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Hair 101



Hair salon treatments can range from a simple trim or haircut, to a hair color and conditioning, to texture-changing processes like Brazilian blowouts and Japanese straightening. No matter what the treatment, it's important that you feel comfortable and confident with the salon and stylist you've chosen. We've gathered some tips and information about how to optimize your salon experience to ensure that you leave your appointment feeling great about the outcome.
Hair Extensions


Hair extensions are an option for anyone looking for a fuller or longer mane.

"Like hair coloring, a hair weave is a relatively easy and non-invasive way to change your appearance," said hair stylist Amoy Pitters, owner of Amoy Couture Hair in New York City. "Extensions have been long thought of as only for the rich and famous; however this is no longer the case. New technology and consumer education is driving cost down while at the same time, increasing the quality of products that are now available."

If you're considering adding extensions to your natural hair, it's important to explore your options in order to understand how each technique might affect your hair and how natural it will look.

For example, for shorter hair, it's best to sew in extensions to attain an even flow of layers. For longer styles, Pitters recommends fusion or micro link weaves to add fullness and texture. Here are some other important pointers from Pitters:

Choose the Right Hair Type: Extensions and weaves come in both synthetic and natural forms (human hair) and you will want to think carefully about your lifestyle and desired look before choosing a hair type, advises Pitters. Human hair is better for free-flowing styles and is less damaging overall. There are many types of human hair to choose from, and your hair type, preference, and cost restrictions will determine which extensions are best for you. Extensions usually last about two months.

Hair Extension Maintenance: Treat your extensions the same as you would your natural hair. Always wash your scalp and hair (natural and extensions) at least every seven to 14 days. Weave hair is especially prone to becoming brittle and dry because it's not attached to the scalp and doesn't receive any of the body's naturally nourishing oils, so it is important to condition and moisturize regularly.

How to Pick a Stylist


When seeing a new stylist, it is very important that you feel comfortable and confident in his or her hands. While we've all heard, "it's just hair, it will grow back," a bad haircut can be particularly upsetting. Here are some general tips on picking a stylist that should help you leave the salon happy and confident:

Getting to Know You: While all salons run on a tight schedule, make sure the initial consultation time with your stylist is thorough, rather than glossed over or rushed. This is the time when you have the opportunity to communicate to your stylist what you want out of the appointment, and when you and the stylist can make sure you're on the same page before the cutting commences. Not only should the stylist be listening to what you're looking for, but he or she should also be taking into account your energy and style, deciding whether or not you're ready for a high-maintenance cut and color, or a more wash-and-go style.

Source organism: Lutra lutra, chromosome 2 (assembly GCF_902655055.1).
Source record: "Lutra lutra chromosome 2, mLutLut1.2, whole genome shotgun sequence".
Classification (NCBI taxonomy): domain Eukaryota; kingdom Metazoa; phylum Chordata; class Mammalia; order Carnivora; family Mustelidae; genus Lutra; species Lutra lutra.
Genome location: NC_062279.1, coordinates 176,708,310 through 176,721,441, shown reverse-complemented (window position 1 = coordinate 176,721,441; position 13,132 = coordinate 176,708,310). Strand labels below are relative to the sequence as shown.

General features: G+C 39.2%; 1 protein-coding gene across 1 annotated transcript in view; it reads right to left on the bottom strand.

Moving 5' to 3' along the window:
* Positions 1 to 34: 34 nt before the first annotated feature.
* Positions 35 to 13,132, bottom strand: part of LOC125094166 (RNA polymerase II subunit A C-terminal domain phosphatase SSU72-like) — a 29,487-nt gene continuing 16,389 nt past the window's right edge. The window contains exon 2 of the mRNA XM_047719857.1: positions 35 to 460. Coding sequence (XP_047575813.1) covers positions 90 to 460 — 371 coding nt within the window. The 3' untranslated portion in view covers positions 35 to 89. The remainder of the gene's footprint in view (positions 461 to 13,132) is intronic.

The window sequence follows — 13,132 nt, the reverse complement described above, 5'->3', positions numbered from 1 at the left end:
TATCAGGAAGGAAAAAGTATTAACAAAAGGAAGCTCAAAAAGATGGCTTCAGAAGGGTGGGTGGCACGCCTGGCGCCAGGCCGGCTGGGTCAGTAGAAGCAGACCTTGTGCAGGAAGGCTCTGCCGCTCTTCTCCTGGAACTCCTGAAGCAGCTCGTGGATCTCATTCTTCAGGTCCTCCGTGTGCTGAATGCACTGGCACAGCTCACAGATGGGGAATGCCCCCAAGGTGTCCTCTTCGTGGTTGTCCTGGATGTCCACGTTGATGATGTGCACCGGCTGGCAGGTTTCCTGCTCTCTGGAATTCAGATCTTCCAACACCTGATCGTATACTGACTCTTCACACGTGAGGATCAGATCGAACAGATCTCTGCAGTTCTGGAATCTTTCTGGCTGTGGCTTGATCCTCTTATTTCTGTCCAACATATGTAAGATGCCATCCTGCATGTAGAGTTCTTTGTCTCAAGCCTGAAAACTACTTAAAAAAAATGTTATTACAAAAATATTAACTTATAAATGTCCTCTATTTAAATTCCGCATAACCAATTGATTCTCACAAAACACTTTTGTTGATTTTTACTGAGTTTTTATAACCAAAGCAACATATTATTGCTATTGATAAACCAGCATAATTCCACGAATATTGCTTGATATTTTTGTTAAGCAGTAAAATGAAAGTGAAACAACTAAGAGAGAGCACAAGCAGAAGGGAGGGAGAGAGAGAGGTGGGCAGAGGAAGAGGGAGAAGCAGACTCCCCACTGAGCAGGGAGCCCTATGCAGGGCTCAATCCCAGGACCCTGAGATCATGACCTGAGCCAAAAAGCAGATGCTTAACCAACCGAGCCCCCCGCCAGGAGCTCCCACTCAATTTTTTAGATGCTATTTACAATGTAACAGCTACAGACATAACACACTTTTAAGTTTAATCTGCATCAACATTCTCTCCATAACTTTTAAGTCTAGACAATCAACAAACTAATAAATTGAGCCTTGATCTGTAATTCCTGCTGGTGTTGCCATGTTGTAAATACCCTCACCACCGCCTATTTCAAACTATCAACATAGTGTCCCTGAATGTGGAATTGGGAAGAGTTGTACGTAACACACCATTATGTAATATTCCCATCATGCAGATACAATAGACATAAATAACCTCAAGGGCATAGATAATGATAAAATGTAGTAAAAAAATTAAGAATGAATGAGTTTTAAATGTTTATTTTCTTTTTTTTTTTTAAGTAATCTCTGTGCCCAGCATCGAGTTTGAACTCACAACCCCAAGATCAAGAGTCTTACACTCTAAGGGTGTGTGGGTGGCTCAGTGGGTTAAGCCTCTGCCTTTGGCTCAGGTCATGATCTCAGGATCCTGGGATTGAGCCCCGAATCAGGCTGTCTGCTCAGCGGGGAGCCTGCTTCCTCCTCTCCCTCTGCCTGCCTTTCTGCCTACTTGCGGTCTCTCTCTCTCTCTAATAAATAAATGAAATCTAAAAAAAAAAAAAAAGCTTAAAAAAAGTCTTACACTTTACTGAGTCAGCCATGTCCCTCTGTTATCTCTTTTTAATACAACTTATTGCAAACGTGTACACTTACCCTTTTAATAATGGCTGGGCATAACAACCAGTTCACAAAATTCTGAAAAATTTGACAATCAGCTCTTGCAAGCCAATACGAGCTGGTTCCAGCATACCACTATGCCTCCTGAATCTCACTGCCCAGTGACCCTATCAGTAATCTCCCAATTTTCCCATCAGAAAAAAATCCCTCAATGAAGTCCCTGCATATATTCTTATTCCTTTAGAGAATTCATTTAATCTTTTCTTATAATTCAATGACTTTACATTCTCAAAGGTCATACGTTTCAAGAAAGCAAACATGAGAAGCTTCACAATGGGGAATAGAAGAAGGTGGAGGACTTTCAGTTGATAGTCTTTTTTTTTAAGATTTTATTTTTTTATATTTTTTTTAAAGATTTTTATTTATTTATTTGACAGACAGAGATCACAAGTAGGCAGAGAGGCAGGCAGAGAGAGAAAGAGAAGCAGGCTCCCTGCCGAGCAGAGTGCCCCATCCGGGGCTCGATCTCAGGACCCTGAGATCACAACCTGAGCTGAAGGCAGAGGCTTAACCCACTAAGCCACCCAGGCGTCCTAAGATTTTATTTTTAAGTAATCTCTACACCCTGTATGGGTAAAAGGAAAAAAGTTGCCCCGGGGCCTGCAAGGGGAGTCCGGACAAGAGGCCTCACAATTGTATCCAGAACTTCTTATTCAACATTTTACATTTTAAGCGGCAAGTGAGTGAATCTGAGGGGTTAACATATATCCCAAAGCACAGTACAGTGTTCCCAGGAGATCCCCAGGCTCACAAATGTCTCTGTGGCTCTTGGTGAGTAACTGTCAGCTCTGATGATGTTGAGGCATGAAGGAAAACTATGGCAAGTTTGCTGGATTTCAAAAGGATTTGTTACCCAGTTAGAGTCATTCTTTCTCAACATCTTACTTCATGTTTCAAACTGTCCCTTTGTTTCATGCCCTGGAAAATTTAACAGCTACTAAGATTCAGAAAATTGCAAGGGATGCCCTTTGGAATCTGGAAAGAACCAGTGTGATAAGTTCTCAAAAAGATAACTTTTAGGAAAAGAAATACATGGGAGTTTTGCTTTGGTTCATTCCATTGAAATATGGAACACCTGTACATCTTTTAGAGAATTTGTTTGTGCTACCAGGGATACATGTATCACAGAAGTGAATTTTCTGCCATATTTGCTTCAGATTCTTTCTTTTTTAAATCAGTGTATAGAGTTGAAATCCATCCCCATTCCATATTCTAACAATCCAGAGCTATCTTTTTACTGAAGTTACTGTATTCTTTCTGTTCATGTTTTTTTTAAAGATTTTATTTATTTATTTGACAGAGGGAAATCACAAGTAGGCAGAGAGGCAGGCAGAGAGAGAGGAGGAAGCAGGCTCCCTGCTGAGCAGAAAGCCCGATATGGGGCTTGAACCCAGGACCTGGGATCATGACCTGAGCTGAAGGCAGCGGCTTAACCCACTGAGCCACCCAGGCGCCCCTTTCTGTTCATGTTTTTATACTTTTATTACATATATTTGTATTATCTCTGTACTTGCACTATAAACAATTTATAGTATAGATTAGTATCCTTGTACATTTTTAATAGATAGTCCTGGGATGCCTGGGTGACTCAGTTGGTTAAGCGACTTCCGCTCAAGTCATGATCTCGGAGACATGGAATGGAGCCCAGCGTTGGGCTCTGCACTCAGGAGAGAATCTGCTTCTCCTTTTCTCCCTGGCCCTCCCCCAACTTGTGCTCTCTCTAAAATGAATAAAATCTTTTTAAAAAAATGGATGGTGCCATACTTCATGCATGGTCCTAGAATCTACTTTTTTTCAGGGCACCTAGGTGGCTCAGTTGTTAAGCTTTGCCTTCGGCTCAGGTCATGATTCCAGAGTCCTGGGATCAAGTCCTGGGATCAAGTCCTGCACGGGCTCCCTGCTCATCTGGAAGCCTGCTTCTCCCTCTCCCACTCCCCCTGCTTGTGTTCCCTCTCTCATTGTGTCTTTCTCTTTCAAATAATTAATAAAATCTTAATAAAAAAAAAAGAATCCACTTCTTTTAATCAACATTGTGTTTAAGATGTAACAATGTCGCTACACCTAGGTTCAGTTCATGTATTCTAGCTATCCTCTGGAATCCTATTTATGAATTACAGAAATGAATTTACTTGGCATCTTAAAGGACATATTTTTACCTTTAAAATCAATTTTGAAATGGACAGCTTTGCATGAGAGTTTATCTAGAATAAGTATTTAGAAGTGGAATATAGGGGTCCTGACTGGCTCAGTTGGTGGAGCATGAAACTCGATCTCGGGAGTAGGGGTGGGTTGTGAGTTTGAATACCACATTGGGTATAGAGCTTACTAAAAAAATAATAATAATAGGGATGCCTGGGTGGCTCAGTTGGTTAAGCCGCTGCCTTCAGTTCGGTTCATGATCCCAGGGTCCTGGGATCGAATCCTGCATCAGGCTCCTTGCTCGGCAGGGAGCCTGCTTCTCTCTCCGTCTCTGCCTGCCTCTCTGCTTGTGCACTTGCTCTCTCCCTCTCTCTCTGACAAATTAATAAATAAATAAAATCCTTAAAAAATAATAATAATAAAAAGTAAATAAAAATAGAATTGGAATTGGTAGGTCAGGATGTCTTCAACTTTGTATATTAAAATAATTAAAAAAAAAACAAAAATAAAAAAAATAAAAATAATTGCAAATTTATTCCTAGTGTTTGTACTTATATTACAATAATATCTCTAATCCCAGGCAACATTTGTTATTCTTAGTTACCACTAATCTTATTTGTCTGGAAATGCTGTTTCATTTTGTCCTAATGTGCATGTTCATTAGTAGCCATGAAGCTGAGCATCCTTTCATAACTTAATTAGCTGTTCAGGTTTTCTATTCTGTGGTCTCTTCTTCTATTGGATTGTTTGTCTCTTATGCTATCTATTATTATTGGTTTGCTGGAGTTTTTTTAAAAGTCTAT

Speak Up: If, at the end, or at any point during your appointment, you feel unhappy with the result or the way things are going, speak up. Your stylist wants to give you the best look possible and should work to turn things around if you're not pleased with the style.

Ask for a Tour: If it's your first time in a salon, sometimes the different stations (wash sinks, cutting chair, blow-dry chair) can be confusing. Ask your stylist to walk you through the process and tell you where you will be going and when, in order to feel more comfortable with the entire process.
Hair Color


Changing your hair color can be a great way to change your look without chopping your locks. A crucial part of the process is the consultation, so it's important to have an idea of what you want, and bringing some inspirational photos with you to your appointment can help. Your colorist should be able to combine your input, any photos you bring, and his or her expertise to create a color that will work with your natural tones and overall aesthetic.

There are many hair color processes:

Single-process color is when a dye is mixed and applied to hair for all-over coverage, which is good for changing your base color or covering grays. While single-process hair color is easy enough to do at home, if you are a first timer, it's best to leave this to the professionals.

Double-process treatments are typically used when lightening the hair. After the hair is bleached and the color is lifted, the new desired color is applied.

Spot hair color processes like highlights and lowlights are also common. Highlights take thin or thick sections of hair and lighten them by at least two shades to complement your base color. Lowlights, which darken hair, are less common, but can enhance a hair color scheme. Created by selecting thin or thick portions of hair throughout the head and darkening them by at least two shades, lowlights can deliver a more subtle look for those who like the appearance of highlights but wish to opt for less drama. For balance and dimension, try combining highlights with lowlights.

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